In 1900 more than fifty million people attended the Exposition Universelle in Paris, a celebration of progress and the future; in 1903 Henri Bergson published his extraordinarily influential “Introduction to Metaphysics”; and in 1905 Albert Einstein published his Special Theory of Relativity. At the advent of the 20th century our understanding of the world around us was in complete tumult. How we interacted with the world, perceived the world, and even thought about it were undergoing radical transformation. Populations were becoming increasingly urban, mechanization was increasingly pervasive, and communication was growing more rapid all the time. In short, the world was becoming faster, brighter, and closer. Not surprisingly, the art world was going through similar changes.
As much as I would like to take an exhaustive look at art at the turn of the 20th century, to do so would be a book in and of itself. So I am going to skip right past a slew of artists important to the development of Modernism: the Pointillists, the Symbolists, Gauguin, and Van Gogh, among others. While I regret the jump, the three artists I am going to focus on can be, and probably ought to be, seen as the immediate progenitors of Modernism. Furthermore, I believe these artists are essential to illuminating any idea of Modern Quilting. So, without further ado: Cézanne, Picasso, and Matisse.
Paul Cézanne was born in 1839, but began painting late in his life; he made his first steps into the scene after Impressionism had already begun to take root. For Cézanne, the essential problem was to reconcile the duality of painting: simultaneously synthetic (artificial, contrived, created) and imitative (representational), it was purely a construction of forms and colors at the same time that it depicted the world. This was, of course, not a new problem, but for Cézanne it was one that had not been adequately tackled. Cézanne sought a way to paint without subordinating either the synthetic or the imitative.
For me, it is all about Cézanne’s cloth. It folds and it drapes, but it is never supple; each shape is resolutely solid, seemingly necessary and eternal. His still lifes are fixed in a harmonious stability. His shapes are not drawn, but built; they are constructed of geometric shapes, formed by bold, solid strokes of color, flashes of light perceived and rendered. Cézanne rejects the drawerly tradition in favor of a sculptorly engagement of the canvas. Photography had seemingly perfected the problem of tracing the world, so now painting was free to go about rebuilding it. Cézanne’s approach captured both the physicality of the world and the synthetic nature of painting itself.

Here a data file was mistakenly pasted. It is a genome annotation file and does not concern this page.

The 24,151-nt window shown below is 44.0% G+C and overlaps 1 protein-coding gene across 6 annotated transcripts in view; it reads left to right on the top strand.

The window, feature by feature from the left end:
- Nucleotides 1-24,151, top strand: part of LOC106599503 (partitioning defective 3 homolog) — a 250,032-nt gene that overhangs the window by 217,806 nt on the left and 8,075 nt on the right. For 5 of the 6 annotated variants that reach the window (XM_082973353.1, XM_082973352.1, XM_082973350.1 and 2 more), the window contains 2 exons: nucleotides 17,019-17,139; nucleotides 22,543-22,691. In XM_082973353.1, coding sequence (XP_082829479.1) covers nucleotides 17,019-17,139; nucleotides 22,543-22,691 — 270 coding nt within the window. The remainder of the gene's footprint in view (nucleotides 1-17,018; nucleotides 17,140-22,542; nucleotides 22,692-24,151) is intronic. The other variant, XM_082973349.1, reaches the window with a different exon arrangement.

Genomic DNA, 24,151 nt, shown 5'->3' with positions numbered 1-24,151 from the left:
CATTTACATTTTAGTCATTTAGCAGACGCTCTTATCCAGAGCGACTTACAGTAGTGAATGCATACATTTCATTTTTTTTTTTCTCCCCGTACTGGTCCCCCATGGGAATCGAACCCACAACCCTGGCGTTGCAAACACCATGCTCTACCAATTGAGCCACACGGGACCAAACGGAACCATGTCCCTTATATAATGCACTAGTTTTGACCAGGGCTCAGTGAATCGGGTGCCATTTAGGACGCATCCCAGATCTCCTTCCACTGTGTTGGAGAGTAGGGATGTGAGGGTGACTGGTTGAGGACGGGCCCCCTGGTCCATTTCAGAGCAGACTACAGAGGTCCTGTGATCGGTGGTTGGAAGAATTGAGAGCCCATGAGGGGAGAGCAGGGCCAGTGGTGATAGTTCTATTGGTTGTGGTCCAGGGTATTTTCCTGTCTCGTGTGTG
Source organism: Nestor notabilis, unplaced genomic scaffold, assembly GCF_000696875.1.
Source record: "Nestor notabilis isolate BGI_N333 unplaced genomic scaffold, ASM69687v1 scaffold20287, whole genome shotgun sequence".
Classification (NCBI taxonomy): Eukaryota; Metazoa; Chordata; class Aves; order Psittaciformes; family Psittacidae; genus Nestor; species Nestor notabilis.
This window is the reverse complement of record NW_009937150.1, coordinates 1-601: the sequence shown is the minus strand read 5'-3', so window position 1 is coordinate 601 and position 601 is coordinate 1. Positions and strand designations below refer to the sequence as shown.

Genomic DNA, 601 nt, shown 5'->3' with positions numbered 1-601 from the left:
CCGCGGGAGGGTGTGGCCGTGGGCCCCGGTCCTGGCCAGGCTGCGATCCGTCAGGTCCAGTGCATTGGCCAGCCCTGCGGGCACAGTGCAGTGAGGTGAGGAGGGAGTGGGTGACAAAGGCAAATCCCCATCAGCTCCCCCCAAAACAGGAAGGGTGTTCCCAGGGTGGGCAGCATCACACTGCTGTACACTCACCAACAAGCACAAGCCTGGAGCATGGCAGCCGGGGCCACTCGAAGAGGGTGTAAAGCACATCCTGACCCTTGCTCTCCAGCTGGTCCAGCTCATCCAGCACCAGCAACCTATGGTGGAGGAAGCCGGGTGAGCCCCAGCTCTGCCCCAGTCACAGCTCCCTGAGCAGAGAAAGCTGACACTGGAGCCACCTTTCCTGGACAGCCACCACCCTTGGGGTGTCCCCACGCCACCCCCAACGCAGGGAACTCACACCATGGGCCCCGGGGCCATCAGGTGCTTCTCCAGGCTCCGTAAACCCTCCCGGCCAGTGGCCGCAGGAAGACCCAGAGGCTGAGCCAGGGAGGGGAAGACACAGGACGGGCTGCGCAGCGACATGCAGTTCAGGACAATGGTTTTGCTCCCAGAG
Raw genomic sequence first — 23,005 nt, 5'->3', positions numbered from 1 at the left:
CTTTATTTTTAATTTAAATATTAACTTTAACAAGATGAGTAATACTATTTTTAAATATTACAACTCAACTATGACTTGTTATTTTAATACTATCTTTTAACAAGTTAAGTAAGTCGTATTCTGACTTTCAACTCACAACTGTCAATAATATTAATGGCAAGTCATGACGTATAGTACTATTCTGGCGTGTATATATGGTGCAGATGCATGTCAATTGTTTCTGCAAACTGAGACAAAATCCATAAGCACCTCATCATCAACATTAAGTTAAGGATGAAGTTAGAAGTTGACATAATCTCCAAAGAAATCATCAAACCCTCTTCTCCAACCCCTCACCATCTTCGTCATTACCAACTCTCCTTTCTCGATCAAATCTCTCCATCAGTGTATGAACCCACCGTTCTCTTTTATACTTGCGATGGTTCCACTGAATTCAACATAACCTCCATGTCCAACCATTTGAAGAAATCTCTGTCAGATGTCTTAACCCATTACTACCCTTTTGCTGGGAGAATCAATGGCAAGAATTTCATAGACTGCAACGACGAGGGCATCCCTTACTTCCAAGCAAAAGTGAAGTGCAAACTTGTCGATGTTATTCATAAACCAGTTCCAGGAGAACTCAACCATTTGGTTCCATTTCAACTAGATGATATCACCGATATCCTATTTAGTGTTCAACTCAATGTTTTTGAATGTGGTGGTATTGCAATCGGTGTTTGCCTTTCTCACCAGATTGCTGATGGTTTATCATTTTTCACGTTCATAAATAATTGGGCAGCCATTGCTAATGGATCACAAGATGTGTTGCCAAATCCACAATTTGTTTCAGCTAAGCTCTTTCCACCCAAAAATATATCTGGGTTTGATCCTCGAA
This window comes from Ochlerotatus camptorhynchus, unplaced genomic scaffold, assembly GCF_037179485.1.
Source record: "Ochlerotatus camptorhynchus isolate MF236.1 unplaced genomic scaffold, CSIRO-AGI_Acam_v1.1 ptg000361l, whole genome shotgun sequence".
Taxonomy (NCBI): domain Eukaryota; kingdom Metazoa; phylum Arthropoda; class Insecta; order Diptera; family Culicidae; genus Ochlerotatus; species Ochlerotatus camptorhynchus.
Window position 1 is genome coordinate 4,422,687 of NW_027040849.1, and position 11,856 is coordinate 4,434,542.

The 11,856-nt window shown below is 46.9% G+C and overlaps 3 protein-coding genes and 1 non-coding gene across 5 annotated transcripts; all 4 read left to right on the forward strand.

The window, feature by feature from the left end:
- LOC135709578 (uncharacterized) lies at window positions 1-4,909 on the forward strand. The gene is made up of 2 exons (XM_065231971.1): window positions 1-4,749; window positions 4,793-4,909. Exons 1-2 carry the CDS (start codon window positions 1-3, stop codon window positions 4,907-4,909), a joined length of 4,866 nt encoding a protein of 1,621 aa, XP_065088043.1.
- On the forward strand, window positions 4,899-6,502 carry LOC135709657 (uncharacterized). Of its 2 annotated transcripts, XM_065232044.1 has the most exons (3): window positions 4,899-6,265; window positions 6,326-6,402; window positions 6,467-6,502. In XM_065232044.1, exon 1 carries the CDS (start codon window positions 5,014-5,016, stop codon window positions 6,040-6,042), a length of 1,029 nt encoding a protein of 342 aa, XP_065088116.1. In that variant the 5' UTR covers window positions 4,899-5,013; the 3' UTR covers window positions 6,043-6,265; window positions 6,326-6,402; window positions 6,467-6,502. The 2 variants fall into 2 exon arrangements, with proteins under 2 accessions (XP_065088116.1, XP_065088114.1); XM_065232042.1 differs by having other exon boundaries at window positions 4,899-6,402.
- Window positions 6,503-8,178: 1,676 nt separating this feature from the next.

Through Cézanne’s paintings we begin to see the world in a whole new way: the world is not lines traced in space, but masses seen as planes of color, simultaneously flat and faceted. And just like the facets of a gem, the slightest shift in perspective alters not only the configuration of the facets, but the colors reflected and the appearance of the whole. In a Cézanne still life, to shift an apple would be to topple the cloth: the parts and the whole are inextricable.
And from Cézanne, and the problem of space, I want to move on to Picasso, Cubism, and the question of Time. Many think of Cubism as fracturing space, but I think that misses the underlying concern of Cubism: for Picasso, for a thing to exist it necessarily existed in time, in one moment and then in another. Time was not a fluid continuity, but a series of moments, glimpsed, and recorded on the canvas. While Cézanne was essentially concerned with the facets that made up the surface of the world, Picasso dealt with the different ways those facets were seen over time, as the viewer or the viewed changed position.
Consider a Picasso face not as a distortion of a single view, but as a synthesis of multiple perspectives: part of the face seen straight on, another in profile. The traditional relationship of parts is not exploded, but built up over a sequence of moments in order to depict our experience of time as fragmentary.
Furthermore, Picasso was keenly aware of the nature of our experience of things within time. In order to make sense of the world within the fragmentary flux of experience, we prioritize. Consider his seminal painting, Les Demoiselles d’Avignon (1907): Picasso’s figures are rendered with a minimum of detail, sketchily describing the parts, while the lion’s share of attention is paid to the women’s faces. This at once focuses the viewer’s gaze on the powerful stares of the central figures and illustrates the immediacy and urgency of perception within the constraints of fractured time.